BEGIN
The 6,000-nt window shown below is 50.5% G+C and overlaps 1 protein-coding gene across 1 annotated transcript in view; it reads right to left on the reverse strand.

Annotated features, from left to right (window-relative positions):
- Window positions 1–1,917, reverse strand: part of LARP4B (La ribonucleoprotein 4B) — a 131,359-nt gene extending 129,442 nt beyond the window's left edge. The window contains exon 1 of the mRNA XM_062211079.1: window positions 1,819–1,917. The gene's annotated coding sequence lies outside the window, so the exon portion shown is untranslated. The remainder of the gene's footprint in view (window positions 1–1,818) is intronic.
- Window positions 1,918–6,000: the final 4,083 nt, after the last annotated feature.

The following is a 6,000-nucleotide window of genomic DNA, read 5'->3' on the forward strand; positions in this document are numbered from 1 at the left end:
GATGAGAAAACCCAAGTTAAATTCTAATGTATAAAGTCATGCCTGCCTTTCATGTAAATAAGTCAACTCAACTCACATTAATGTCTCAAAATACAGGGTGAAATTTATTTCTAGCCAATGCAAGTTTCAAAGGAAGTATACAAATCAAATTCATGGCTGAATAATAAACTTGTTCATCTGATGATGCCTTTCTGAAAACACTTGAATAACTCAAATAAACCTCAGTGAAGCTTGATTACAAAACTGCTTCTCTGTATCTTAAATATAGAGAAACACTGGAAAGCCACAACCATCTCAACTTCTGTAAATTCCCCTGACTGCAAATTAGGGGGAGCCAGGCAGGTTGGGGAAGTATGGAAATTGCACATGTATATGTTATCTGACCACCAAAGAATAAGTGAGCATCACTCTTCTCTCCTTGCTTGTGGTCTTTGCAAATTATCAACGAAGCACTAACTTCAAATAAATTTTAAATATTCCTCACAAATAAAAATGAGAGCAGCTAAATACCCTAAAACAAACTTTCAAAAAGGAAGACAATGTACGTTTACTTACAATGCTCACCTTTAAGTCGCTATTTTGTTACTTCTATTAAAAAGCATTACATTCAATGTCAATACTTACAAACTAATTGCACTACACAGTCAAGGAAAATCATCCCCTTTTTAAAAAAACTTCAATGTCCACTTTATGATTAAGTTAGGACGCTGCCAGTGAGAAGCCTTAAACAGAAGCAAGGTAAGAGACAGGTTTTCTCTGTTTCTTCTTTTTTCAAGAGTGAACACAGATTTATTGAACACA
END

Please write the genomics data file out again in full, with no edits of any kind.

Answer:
The 6,000-nt window shown below is 50.5% G+C and overlaps 1 protein-coding gene across 1 annotated transcript in view; it reads right to left on the reverse strand.

Annotated features, from left to right (window-relative positions):
- Window positions 1–1,917, reverse strand: part of LARP4B (La ribonucleoprotein 4B) — a 131,359-nt gene extending 129,442 nt beyond the window's left edge. The window contains exon 1 of the mRNA XM_062211079.1: window positions 1,819–1,917. The gene's annotated coding sequence lies outside the window, so the exon portion shown is untranslated. The remainder of the gene's footprint in view (window positions 1–1,818) is intronic.
- Window positions 1,918–6,000: the final 4,083 nt, after the last annotated feature.

The following is a 6,000-nucleotide window of genomic DNA, read 5'->3' on the forward strand; positions in this document are numbered from 1 at the left end:
GATGAGAAAACCCAAGTTAAATTCTAATGTATAAAGTCATGCCTGCCTTTCATGTAAATAAGTCAACTCAACTCACATTAATGTCTCAAAATACAGGGTGAAATTTATTTCTAGCCAATGCAAGTTTCAAAGGAAGTATACAAATCAAATTCATGGCTGAATAATAAACTTGTTCATCTGATGATGCCTTTCTGAAAACACTTGAATAACTCAAATAAACCTCAGTGAAGCTTGATTACAAAACTGCTTCTCTGTATCTTAAATATAGAGAAACACTGGAAAGCCACAACCATCTCAACTTCTGTAAATTCCCCTGACTGCAAATTAGGGGGAGCCAGGCAGGTTGGGGAAGTATGGAAATTGCACATGTATATGTTATCTGACCACCAAAGAATAAGTGAGCATCACTCTTCTCTCCTTGCTTGTGGTCTTTGCAAATTATCAACGAAGCACTAACTTCAAATAAATTTTAAATATTCCTCACAAATAAAAATGAGAGCAGCTAAATACCCTAAAACAAACTTTCAAAAAGGAAGACAATGTACGTTTACTTACAATGCTCACCTTTAAGTCGCTATTTTGTTACTTCTATTAAAAAGCATTACATTCAATGTCAATACTTACAAACTAATTGCACTACACAGTCAAGGAAAATCATCCCCTTTTTAAAAAAACTTCAATGTCCACTTTATGATTAAGTTAGGACGCTGCCAGTGAGAAGCCTTAAACAGAAGCAAGGTAAGAGACAGGTTTTCTCTGTTTCTTCTTTTTTCAAGAGTGAACACAGATTTATTGAACACA